The National Party is criticising the Government’s priorities after it gave a $72.5 million emergency support package for the racing industry, while Pharmac received a $10m funding increase for the next financial year.
The $10m boost is part of a $160m package for the drug-buying agency over four years as part of this week's Budget. The Government also announced a one-off investment of $35m as a response to Covid-19 last month.
Paula Bennett, deputy leader of the National Party, asked in the House today: “Will there be more money going to horse racing than Pharmac in this Budget?”
Finance Minister Grant Robertson said this wasn't the case.
“Absolutely not … but, since the member raises it, it is worth noting that the 15,000 people directly employed by the racing industry and the 60,000 indirectly employed by the racing industry will be pleased to know that the Government values all jobs in New Zealand.”
National’s Health spokesperson Michael Woodhouse said the difference in investment in the financial year between Pharmac and the racing industry was “a damning indictment of the Government’s priorities”.
“There is going to be increased pressure for medicines as a result of the Covid-19 crisis and we need to be prepared. It is insulting to give more money to horses than health during a pandemic.
“We welcome the much-needed funding for our District Health Boards this morning. But DHBs had a net deficit of over $1 billion last year and this funding isn’t even going to cover that.”
The Government today also announced an additional $3.9 billion boost to DHBs, pulling the annual DHB bill up to $15b.
“Now we’re seeing the Government prioritise horses over essential medicines," he added.
Racing Minister Winston Peters said today the Government was giving the industry $72.5 million in an emergency support package.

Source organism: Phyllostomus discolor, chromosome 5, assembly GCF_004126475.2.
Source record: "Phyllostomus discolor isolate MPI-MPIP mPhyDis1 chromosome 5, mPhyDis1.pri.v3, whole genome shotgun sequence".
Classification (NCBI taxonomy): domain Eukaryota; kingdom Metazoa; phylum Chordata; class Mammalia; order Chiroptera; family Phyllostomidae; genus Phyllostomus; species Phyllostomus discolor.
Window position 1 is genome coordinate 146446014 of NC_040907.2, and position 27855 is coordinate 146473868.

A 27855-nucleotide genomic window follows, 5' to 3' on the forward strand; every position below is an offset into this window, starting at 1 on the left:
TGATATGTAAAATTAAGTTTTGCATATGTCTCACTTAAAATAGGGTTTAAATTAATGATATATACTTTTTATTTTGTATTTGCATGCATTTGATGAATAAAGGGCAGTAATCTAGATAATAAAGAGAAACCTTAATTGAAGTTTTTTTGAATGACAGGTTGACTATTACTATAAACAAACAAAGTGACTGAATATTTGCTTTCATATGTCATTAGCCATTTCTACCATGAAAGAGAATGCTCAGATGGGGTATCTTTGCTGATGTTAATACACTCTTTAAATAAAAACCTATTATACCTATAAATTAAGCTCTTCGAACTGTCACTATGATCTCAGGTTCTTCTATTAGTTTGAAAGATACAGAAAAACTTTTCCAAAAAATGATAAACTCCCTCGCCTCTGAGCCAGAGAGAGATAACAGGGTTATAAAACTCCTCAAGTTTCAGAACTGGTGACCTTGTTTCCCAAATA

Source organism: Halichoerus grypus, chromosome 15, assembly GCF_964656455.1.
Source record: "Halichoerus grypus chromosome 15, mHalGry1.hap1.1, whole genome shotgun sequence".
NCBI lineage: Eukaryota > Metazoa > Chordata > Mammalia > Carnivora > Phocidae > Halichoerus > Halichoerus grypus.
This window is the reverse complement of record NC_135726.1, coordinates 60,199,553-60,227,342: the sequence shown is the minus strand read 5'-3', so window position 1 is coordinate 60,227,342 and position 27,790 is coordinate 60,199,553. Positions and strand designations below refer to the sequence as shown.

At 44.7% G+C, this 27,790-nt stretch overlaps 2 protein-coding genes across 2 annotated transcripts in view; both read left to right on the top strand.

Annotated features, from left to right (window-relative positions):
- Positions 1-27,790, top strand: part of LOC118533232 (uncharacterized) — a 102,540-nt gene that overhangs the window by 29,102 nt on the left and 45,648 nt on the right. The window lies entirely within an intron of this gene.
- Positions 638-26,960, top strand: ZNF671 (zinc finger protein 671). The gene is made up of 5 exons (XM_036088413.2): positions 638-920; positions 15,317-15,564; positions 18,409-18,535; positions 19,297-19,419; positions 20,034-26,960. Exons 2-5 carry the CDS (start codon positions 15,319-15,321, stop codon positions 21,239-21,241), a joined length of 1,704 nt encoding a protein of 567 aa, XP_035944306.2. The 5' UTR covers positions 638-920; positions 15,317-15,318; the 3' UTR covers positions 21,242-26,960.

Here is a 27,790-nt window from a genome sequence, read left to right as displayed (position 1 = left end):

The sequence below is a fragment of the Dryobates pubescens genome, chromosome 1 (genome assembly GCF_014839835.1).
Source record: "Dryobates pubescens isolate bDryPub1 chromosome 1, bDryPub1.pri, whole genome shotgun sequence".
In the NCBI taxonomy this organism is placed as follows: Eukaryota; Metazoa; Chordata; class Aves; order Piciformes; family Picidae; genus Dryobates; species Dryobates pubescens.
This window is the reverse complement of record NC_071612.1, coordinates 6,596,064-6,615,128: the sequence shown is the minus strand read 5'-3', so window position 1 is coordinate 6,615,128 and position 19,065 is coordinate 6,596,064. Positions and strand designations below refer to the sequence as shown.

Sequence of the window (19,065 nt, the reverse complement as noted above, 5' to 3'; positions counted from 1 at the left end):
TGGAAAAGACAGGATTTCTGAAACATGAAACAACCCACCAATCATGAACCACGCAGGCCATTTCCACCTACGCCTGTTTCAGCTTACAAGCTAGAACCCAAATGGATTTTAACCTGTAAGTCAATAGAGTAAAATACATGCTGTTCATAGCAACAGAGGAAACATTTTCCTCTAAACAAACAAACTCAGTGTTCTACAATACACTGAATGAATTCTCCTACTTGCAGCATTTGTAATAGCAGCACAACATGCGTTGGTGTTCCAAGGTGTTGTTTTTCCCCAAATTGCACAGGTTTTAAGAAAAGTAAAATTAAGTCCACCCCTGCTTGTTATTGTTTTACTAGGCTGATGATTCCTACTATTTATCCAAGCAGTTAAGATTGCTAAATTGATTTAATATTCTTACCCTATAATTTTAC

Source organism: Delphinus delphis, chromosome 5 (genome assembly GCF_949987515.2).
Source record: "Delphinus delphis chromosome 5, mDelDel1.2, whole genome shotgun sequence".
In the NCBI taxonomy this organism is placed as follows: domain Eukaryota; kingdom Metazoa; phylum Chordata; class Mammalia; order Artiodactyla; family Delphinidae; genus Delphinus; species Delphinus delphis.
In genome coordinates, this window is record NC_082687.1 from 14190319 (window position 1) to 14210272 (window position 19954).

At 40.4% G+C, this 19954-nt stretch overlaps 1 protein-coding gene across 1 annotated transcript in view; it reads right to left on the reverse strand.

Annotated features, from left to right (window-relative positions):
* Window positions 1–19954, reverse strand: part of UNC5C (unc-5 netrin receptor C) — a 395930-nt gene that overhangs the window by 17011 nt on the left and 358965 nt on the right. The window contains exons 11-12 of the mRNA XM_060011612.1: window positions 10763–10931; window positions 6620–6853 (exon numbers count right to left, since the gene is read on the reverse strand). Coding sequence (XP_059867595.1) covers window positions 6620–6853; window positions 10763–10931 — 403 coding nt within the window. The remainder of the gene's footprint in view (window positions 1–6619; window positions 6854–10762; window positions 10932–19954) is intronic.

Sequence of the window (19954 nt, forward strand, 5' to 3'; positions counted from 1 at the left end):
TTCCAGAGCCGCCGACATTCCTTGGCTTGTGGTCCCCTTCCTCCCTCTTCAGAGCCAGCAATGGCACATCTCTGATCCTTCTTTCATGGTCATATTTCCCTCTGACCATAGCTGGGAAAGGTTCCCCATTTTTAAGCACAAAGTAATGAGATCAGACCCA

"We are going to make racing great again," he said.
Mr Peters said Covid-19 upheaval meant the racing industry was facing an "unparalleled crisis in its history".
"It's taken the industry to the brink of insolvency," Mr Peters said, adding it's caused a "dramatic plunge in revenue while costs have remained fixed".
Meanwhile, the Health Minister said on Sunday the increased Pharmac funding would allow Kiwis to keep getting medicine while global supply chains continue to be disrupted by Covid-19.
"Since Budget 2019, 13 new medicines have been approved by Pharmac to become publicly funded, including six new cancer treatments,” Dr David Clark said.
"In fact, in the last two years, more than 200,000 New Zealanders have benefited from 65 additional or widened access subsidised medicines."
In September last year, the Government announced an extra $60 million in Pharmac funding for 2019/20/21.
However, some said it didn’t go far enough.
Pharmac chief executive Sarah Fitt said the added costs as a result of the pandemic have also forced the postponement of a number of plans to progress the purchase of drugs including for lung cancer.
RNZ revealed plans to publicly fund key lung cancer drug Keytruda was frozen because of concerns of rising drug prices in the pandemic. However, Ms Fitt said it still hoped to fund it in the future.
Michele James, who was diagnosed with lung cancer in 2018 and has paid $110,000 for treatment so far, said it was another blow.
“Each treatment you go to, and talk to people there and “Oh yes, it’s looking promising” and then gone … It builds you up and then just takes it away again, it's just like really defeating and frustrating,” she said.